On April 9, 1937, without notice to appellees, the court entered a temporary restraining order staying further proceedings in the state court until a full hearing could be had with a view of determining if there was any relief available for appellant under section 75(s). On April 16, 1937, a hearing was had by the court in which all the parties were present, and on april 26 an order was entered vacating the temporary restraining order of April 9, 1937, denying motion of appellant to vacate the order of March 24, 1937, and dismissing appellant's proceedings. It is from this order of dismissal the case is brought here.

We have before us a written opinion by Judge Lindley who had the case in the District Court and who evidently brushed aside all technical questions which might be raised as to the right of appellant for relief under the act in question. In fact, the record bears abundant proof of the diligent and sincere effort made by him to ascertain some means by which relief might be afforded. In this effort he went far beyond the mere legal requirements of the situation. After this effort on his part he found the court had no jurisdiction of the property in question and dismissed the proceedings. In this we think he was entirely correct. Under the most liberal construction which can be placed upon the act in question, we do not see how appellant could hope for any different results.

On August 3, 1936, when appellant filed his request for reinstatement under section 75(s), appellant's right of redemption of the mortgaged properties had expired, and he had no title, either equitable or legal, in the property in question. He had no interest in it of any kind, and he had no right of possession. It was suggested by counsel for appellant in the oral argument that the mortgage foreclosure proceedings in the state court could not be given effect, and that appellees acquired no title by reason of such proceedings. Such contention as applied to the facts here presented cannot be sustained.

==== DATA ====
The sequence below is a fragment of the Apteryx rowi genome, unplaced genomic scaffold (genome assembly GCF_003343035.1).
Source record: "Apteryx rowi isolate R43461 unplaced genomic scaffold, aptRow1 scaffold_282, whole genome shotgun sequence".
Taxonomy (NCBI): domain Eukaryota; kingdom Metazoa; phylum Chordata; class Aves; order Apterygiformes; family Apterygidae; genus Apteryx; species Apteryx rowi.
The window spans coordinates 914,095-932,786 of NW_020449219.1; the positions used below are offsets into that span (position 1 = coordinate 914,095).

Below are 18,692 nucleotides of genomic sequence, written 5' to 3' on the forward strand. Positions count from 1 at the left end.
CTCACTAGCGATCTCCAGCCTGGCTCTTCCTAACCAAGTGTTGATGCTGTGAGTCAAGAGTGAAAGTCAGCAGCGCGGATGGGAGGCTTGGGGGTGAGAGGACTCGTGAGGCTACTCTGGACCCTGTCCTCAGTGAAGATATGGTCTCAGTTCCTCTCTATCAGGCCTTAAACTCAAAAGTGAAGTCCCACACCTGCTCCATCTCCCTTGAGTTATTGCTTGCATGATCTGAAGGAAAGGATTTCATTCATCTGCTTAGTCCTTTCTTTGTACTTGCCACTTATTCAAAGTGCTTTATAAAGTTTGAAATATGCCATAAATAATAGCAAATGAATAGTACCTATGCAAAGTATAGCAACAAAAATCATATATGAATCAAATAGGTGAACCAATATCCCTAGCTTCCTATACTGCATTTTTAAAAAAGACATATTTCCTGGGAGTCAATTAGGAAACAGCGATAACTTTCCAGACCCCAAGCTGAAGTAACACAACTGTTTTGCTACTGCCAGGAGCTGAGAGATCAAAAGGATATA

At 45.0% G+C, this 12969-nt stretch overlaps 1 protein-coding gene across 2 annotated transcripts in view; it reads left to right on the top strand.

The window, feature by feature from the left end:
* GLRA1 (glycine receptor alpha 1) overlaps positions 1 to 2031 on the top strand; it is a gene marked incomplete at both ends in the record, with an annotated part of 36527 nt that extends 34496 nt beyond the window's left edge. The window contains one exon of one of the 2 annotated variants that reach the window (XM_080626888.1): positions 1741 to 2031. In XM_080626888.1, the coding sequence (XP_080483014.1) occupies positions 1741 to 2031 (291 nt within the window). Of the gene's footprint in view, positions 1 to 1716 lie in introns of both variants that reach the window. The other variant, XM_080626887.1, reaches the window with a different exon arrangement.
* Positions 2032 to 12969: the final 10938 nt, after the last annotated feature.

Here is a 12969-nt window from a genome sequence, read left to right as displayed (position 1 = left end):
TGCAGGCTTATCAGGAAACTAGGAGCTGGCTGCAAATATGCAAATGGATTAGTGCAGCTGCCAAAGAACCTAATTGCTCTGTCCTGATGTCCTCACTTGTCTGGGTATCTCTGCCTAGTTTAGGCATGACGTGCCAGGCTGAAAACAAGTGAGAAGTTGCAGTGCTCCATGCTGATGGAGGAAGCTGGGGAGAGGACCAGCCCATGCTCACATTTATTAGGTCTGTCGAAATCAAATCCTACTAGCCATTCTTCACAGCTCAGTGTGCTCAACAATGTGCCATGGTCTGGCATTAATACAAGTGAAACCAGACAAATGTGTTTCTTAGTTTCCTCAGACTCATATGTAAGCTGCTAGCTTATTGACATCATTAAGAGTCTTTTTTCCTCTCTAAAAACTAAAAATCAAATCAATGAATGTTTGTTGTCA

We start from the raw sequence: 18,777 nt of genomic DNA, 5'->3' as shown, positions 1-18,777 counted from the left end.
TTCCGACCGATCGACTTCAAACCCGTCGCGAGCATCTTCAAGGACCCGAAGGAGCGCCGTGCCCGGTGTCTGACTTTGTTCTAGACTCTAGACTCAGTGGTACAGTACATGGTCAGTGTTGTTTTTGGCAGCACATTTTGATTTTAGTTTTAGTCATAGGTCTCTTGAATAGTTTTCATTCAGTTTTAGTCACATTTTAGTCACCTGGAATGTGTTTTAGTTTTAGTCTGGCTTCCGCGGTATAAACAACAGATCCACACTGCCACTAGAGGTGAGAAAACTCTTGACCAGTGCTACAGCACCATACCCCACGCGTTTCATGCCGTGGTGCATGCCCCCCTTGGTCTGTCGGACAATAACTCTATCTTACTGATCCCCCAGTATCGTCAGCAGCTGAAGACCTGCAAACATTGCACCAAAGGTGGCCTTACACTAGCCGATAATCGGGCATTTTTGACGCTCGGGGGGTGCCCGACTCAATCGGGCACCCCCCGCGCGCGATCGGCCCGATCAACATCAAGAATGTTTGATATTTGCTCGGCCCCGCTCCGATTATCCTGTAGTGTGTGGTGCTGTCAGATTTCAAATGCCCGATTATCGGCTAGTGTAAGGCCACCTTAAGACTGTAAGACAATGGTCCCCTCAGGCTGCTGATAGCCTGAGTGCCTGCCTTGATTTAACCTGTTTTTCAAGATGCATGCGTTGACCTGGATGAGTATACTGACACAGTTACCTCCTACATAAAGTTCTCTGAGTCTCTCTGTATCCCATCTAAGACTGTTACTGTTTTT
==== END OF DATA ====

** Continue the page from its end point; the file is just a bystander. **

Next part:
The purpose of the act, no doubt, is to afford relief to farmers in distressed financial circumstances, but it does not follow from this that the one who asks for such relief is without obligation to make some attempt to help himself and to deal equitably with his creditors. The record discloses that appellant not only had paid no interest on the mortgages in question, but for at least five years had neglected to pay taxes on the mortgaged property. On two occasions he permitted the property to be forfeited for nonpayment of taxes. With one minor exception appellees have received no income from the money which they loaned him. He has on numerous occasions ignored the orders of the state court with reference to possession of the land, and at least on two occasions has been adjudged in contempt of court and sentenced to serve in jail. A corps of deputy sheriffs have been stationed on the premises in question to prevent appellant from taking possession in violation of the court's mandate. While these matters may not affect the legal rights of the parties, yet they need not be passed unnoticed by a court of equity.

During the pendency of the appeal this court, on application of appellant, granted a supersedeas order. We now think we acted under a misapprehension of the existing facts, and the order was improvidently allowed.

This order is vacated, and the order of the District Court dismissing the proceedings is affirmed.